MOGADISHU, Somalia — Secretary of State John F. Kerry made a surprise visit to Somalia on Tuesday, flying in to this capital city to show confidence in a country that not too long ago was a haven for militants and pirates.
Kerry, the first U.S. secretary of state to visit Somalia, spent a little more than three hours on the ground and never left the airport. He held meetings with the country’s president and prime minister, regional officials and civilian activists.
His presence was intended to send a message: that the United States is ready to reengage with the country 24 years after it closed its embassy. In 1993, Mogadishu became a symbol of the limits of a superpower when Somali militia fighters shot down two Black Hawk helicopters, killing 18 elite U.S. troops.
In a statement made just before departing, Kerry alluded to the U.S. withdrawal from Somalia and the ongoing concern about homegrown al-Shabab militants, who have staged attacks in neighboring nations and are linked to al-Qaeda.
“As everyone knows, more than 20 years ago the United States was forced to pull back from this country, and now we are returning in collaboration with the international community and with high hopes mixed, obviously, with ongoing concerns,” he said. “My brief visit confirms what diplomats have been telling me: The people here are both resilient and determined to reclaim their future from the terrorists and the militias who have been attempting to steal it.”
The Obama administration has nominated a new ambassador for Somalia. But in a sign of the continued security threats in Somalia, she will work out of the U.S. Embassy in Nairobi for the time being and make regular visits to Somalia.
Kerry’s visit was meant to draw attention to progress made in Somalia since 2012, when a new constitution was adopted, a parliament appointed and a president elected.
“It’s historic,” said a senior State Department official, briefing reporters on the condition of anonymity before Kerry’s visit, under agency rules. “I think it will send a strong signal to the Somali people of our commitment. And I think it will send a strong signal to al-Shabab that we are not turning our backs on the Somali people and that we will continue to engage with Somalia until we bring al-Shabab’s terror to an end.”
During the visit, Kerry invoked the Sept. 11, 2001, terrorist attacks on the United States and praised the five African nations that have sent peacekeeping troops to Somalia to help rout al-Shabab militants from most major cities and towns.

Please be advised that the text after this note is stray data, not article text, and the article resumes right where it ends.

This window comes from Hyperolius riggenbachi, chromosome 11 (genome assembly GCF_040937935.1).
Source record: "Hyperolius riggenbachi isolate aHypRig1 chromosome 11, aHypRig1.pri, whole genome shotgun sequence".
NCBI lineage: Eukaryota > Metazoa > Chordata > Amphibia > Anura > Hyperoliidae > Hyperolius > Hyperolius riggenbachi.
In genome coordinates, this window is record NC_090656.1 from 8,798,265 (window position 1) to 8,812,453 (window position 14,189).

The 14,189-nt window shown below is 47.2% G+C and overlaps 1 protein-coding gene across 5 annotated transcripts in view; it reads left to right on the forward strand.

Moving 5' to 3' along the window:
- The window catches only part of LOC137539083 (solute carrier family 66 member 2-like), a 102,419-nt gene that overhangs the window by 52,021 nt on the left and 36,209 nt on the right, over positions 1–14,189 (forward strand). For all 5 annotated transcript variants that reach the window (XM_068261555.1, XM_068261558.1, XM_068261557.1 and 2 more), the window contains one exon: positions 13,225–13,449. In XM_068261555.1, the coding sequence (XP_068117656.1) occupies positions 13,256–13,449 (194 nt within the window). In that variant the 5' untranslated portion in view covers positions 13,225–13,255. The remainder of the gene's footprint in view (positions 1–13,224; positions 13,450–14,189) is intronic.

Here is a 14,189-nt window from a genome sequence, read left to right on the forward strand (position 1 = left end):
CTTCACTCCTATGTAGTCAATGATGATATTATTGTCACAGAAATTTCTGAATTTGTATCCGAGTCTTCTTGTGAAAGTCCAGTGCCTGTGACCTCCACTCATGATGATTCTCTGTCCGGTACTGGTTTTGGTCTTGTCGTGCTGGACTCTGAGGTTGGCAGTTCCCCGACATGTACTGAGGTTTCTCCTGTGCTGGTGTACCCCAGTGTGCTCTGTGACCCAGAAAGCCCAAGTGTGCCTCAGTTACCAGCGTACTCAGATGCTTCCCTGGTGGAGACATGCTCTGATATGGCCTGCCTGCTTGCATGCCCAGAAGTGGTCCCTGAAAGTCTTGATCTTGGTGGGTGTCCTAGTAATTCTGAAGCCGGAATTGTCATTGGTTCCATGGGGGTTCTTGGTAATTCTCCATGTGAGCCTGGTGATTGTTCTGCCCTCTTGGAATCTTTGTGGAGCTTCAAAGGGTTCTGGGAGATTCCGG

“We all have a stake in what happens here in Somalia,” Kerry said. “The world cannot afford to have places on the map that are essentially ungoverned. We learned in 2001 what happens when that is the case, and we have seen on a continued basis with splinter groups how they are determined to do injury to innocent people and to whole nations by operating out of ungoverned spaces.”
Kerry’s visit was planned in great secrecy for security reasons. President Hassan Sheik Mohamud and Prime Minister Omar Abdirashid Ali Sharmarke learned only recently that the secretary of state, not an undersecretary, would be visiting.
They and other Somali officials met with Kerry shortly after he arrived, a little before noon. He was driven to a one-story building on the airport grounds that was surrounded by reinforced seven-foot walls of sandbags.
They had a light exchange before the meeting officially began. The Somali president told Kerry that his visit was a “great moment” for Somalia.
“The next time I come, we have to be able to just walk downtown,” Kerry told him.
Mohamud told Kerry that Mogadishu has changed dramatically in the past two years.
“The roads are less bumpy, and we have traffic jams,” he said.
That means the country was “getting normal,” Kerry joked.
“Step by step,” he added.
Daud Aweis, a spokesman for the president, predicted that Kerry’s visit would resonate with everyday Somalis, particularly as the country prepares for elections next year.
“It’s a big thing to Somalis to have such a high-level delegation come at such a critical time,” he said.
The stop came one day after Kerry said the United States would provide an extra $45 million for the United Nations to help an overwhelmed Kenya cope with 600,000 refugees who have fled civil unrest, terrorism and violence in Somalia and South Sudan.
On Wednesday, Kerry heads to Djibouti, where the U.S. military has a hub from which it launches drone airstrikes on militants in Somalia. He is expected to express his gratitude to the Djibouti government for accepting thousands of refugees fleeing civil unrest in Yemen.